How do you gracefully answer these questions in a job interview?

My job search has officially started, and after the first few slow weeks of putting the finishing touches on my resume and setting up all sorts of search engines to help identify just the right opportunities, activity is picking up. I’ve had several successful (in my mind, anyway) phone interviews, and I have booked the first two face-to-face interviews.

In the process of email and phone screenings, however, I have come across a few questions that stump me. Both about money, of course.

But before I start that rant, can I first just officially declare that I don’t really like email “screenings.” I’ve had one or two companies email a list of questions they want me to answer before deciding to set up a phone or personal interview. Really? You can’t pick up the phone and have a live conversation for 15-20 minutes, get to know me a bit better? Do I sound like a Scrooge for saying that? Are these HR folks so young that they’ve grown up texting and don’t know how to have a quick phone call?

Anyway, here are the two questions that I have trouble with. And I really believe that my own prejudices as a former hiring manager might have something to do with my concerns.

“What is your current or most recent compensation?” Really, I don’t have a problem talking about this IF I’M APPLYING FOR A SIMILAR JOB. But I’m testing out the waters on moving my career in a new direction, so when I apply for an individual contributor-level job in, say, academia rather than the corporate world, I already know that drawing any comparisons to my former rank and pay scale are futile. Please…I applied for the job knowing that. Don’t insult my intelligence. And don’t rule out my application just because of the number I write down.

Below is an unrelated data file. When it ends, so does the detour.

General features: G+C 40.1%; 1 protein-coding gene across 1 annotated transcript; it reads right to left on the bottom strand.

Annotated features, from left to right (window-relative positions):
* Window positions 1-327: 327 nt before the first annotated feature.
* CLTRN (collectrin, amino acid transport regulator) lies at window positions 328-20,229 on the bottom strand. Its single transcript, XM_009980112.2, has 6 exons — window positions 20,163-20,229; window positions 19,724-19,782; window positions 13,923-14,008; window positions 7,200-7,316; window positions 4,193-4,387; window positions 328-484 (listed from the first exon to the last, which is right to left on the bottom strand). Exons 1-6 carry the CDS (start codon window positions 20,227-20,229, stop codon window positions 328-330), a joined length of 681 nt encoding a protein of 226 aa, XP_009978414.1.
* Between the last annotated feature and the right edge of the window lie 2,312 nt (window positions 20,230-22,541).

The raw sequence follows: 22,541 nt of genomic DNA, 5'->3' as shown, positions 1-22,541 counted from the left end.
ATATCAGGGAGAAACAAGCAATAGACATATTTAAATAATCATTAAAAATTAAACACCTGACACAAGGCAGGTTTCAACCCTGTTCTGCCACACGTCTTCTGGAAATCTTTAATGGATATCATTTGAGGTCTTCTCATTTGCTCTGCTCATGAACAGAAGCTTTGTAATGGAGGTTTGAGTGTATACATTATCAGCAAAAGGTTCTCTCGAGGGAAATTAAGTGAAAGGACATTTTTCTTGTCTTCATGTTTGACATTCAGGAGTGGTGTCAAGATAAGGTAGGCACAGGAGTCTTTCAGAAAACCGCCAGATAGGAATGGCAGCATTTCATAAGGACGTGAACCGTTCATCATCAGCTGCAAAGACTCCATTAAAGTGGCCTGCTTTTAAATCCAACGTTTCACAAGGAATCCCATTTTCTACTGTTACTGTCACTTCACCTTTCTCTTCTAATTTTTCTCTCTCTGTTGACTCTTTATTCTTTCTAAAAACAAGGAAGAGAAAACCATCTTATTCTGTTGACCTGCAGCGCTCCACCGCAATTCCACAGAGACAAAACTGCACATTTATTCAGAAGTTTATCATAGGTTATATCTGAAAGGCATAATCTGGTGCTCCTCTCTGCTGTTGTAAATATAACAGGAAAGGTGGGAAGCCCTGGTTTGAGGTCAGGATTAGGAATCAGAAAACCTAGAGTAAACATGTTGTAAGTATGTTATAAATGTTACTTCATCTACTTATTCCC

Having said that, I need you to know that, when applying for different job types, I don’t answer this question. Instead, I reply with something like, “I fully understand that this position will have a completely different salary range than my former management role and its responsibilities. I’d be happy to disclose my former salary as part of my background check once we both determine I’m a good fit for the role.”

“What are your salary expectations for this role?” Okay, this one is a little more fair, I suppose. Why bother heading down a path with a candidate who wants double what you’re willing to pay? HOWEVER, what if, during the interview, you learn that I have secret magical skills that you weren’t expecting me to have? Wouldn’t that make me an even more valuable candidate? Again, if the role is of the same pedigree as my previous roles, I already know what I hope to be paid. If the job is in my backyard, I’m willing to give up a little. If the job requires a tiresome commute and expensive parking, then I’m going to ask for a bit more.

One role that I’m interested in posted the listing advertising what the range was. Many jobs in education, healthcare, or government do that as well. That’s a huge help. I can assess how comfortable I feel with my qualifications against your needs, and then ask for something appropriate within the range.

Sigh. It’s just tough after not asking for money for more than a decade. And at many companies, coming in at the right level determines a lot about your future.

How do you answer these questions?

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